The Nyuntam Aay Yojana (NYAY) or minimum income guarantee scheme, a key promise in the Congress manifesto for the 2019 Lok Sabha elections, is set to make its first appearance in Chhattisgarh.
Under directions of the party high command, the Chhattisgarh government is likely to launch a pilot project for the scheme. Chief Minister Bhupesh Baghel last week met Congress interim president Sonia Gandhi. K. Raju, who headed the office of former party president Rahul Gandhi, was in Raipur to brief Mr. Baghel about the scheme.
NYAY was the corner stone of the Congress campaign with the slogan — Ab Hoga Nyay (now there will be justice). The manifesto had a image of an old woman hugging Mr. Gandhi with the tag line – Garibi par waar (strike on poverty) while guaranteeing ₹72,000 per annum to the poor.
Push to rural economy
In the run up to the election Mr. Gandhi had variously referred to NYAY as a “surgical strike” on poverty, a “diesel for the engine of Indian economy” and “remonetising the economy” through the scheme. He often pitted this against Prime Minister Narendra Modi’s claim in 2014 Lok Sabha election campaign of depositing ₹15 lakh in every Indian’s account by bringing back the black money stashed abroad. However, the party was unable to create a buzz about the scheme.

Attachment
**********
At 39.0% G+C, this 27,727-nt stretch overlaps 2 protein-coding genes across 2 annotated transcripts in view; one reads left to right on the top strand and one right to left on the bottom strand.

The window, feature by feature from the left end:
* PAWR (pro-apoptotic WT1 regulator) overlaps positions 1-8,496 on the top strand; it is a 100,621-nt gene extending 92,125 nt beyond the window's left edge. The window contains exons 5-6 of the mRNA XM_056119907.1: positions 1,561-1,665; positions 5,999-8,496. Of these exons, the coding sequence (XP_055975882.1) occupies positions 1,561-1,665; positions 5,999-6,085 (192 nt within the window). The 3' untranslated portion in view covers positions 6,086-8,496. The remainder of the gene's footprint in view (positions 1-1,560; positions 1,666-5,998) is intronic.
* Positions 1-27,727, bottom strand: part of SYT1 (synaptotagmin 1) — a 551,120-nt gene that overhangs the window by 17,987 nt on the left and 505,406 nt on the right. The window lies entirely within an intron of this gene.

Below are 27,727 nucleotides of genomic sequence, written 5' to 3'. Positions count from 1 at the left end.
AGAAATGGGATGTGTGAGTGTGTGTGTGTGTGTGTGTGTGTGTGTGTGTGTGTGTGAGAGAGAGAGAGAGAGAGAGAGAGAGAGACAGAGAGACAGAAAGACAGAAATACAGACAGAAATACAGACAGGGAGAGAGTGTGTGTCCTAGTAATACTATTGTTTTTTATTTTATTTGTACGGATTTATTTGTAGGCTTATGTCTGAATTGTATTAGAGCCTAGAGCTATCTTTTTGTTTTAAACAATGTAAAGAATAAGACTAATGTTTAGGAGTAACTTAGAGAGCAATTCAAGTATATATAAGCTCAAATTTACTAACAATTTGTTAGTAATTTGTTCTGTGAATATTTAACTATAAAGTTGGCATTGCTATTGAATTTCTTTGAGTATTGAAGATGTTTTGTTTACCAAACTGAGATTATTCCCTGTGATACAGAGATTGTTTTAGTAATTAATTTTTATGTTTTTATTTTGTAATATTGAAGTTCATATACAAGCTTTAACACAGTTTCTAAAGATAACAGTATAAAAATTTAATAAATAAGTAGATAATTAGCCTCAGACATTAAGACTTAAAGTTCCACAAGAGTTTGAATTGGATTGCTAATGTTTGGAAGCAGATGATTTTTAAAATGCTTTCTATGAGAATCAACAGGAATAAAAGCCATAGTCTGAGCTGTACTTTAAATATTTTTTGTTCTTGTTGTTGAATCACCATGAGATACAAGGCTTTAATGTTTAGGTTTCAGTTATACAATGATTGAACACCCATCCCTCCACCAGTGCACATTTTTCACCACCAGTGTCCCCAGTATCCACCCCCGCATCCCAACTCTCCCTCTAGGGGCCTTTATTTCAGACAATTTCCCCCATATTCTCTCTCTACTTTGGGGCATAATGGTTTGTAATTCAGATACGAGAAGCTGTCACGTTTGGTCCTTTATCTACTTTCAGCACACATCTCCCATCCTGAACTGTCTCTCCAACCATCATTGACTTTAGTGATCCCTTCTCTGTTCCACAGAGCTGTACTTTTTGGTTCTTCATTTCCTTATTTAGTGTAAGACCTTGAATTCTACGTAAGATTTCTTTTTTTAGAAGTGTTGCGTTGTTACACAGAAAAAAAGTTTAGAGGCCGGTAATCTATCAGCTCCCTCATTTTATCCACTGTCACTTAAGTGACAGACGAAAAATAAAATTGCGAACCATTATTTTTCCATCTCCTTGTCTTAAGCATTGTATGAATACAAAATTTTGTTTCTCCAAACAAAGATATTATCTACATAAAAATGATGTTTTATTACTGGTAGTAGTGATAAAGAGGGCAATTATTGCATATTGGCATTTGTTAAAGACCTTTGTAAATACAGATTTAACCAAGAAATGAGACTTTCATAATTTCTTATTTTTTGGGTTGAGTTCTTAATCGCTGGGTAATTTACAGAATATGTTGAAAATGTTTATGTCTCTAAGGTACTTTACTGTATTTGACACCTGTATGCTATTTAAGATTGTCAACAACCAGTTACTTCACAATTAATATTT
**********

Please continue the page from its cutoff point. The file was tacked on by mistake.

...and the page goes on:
The Chhattisgarh pilot promises to ₹72000 per annum to 20% of the poorest families of the State. The Congress has been repeatedly claiming that this kind of fund input is essential to keep the economy afloat. Launching the scheme in Chattisgarh, an insider said, is a way to keep it alive.
“We are discussing it within the party and it is under consideration. It will begin as a pilot project in a small area at first just the way we started a pilot project against malnutrition in Bastar to begin with and will expand it to the rest of the State on October 2,” Mr. Baghel told The Hindu.
Mr. Baghel said after final discussions with the party high command and State leaders, the modalities will be charted out.
The scheme was a result of closed door meetings with many economists, Rajeev Gowda, convenor of the Congress manifesto committee said. NYAY was distilled down from the idea to provide Universal Basic Income which was seen as fiscally impractical.